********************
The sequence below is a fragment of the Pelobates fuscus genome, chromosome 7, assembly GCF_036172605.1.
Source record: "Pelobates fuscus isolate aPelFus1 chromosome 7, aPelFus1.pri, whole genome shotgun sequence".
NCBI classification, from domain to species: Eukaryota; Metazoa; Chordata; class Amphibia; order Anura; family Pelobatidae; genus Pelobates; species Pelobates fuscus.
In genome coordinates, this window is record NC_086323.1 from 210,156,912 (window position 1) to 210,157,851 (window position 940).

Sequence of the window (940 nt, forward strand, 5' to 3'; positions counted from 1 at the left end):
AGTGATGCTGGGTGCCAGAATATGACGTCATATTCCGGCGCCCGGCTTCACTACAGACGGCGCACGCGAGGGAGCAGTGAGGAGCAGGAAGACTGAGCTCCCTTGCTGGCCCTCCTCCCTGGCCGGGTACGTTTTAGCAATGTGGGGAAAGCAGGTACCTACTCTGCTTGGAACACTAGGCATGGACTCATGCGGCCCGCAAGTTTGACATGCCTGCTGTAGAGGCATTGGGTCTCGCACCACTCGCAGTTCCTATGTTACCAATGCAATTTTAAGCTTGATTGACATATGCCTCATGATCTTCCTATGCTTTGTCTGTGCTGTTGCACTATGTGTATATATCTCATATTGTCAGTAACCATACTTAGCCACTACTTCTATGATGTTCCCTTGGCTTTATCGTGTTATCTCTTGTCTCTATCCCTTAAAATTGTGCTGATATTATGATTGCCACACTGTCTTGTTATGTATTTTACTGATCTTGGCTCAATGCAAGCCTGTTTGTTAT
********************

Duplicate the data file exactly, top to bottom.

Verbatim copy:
The sequence below is a fragment of the Pelobates fuscus genome, chromosome 7, assembly GCF_036172605.1.
Source record: "Pelobates fuscus isolate aPelFus1 chromosome 7, aPelFus1.pri, whole genome shotgun sequence".
NCBI classification, from domain to species: Eukaryota; Metazoa; Chordata; class Amphibia; order Anura; family Pelobatidae; genus Pelobates; species Pelobates fuscus.
In genome coordinates, this window is record NC_086323.1 from 210,156,912 (window position 1) to 210,157,851 (window position 940).

Sequence of the window (940 nt, forward strand, 5' to 3'; positions counted from 1 at the left end):
AGTGATGCTGGGTGCCAGAATATGACGTCATATTCCGGCGCCCGGCTTCACTACAGACGGCGCACGCGAGGGAGCAGTGAGGAGCAGGAAGACTGAGCTCCCTTGCTGGCCCTCCTCCCTGGCCGGGTACGTTTTAGCAATGTGGGGAAAGCAGGTACCTACTCTGCTTGGAACACTAGGCATGGACTCATGCGGCCCGCAAGTTTGACATGCCTGCTGTAGAGGCATTGGGTCTCGCACCACTCGCAGTTCCTATGTTACCAATGCAATTTTAAGCTTGATTGACATATGCCTCATGATCTTCCTATGCTTTGTCTGTGCTGTTGCACTATGTGTATATATCTCATATTGTCAGTAACCATACTTAGCCACTACTTCTATGATGTTCCCTTGGCTTTATCGTGTTATCTCTTGTCTCTATCCCTTAAAATTGTGCTGATATTATGATTGCCACACTGTCTTGTTATGTATTTTACTGATCTTGGCTCAATGCAAGCCTGTTTGTTAT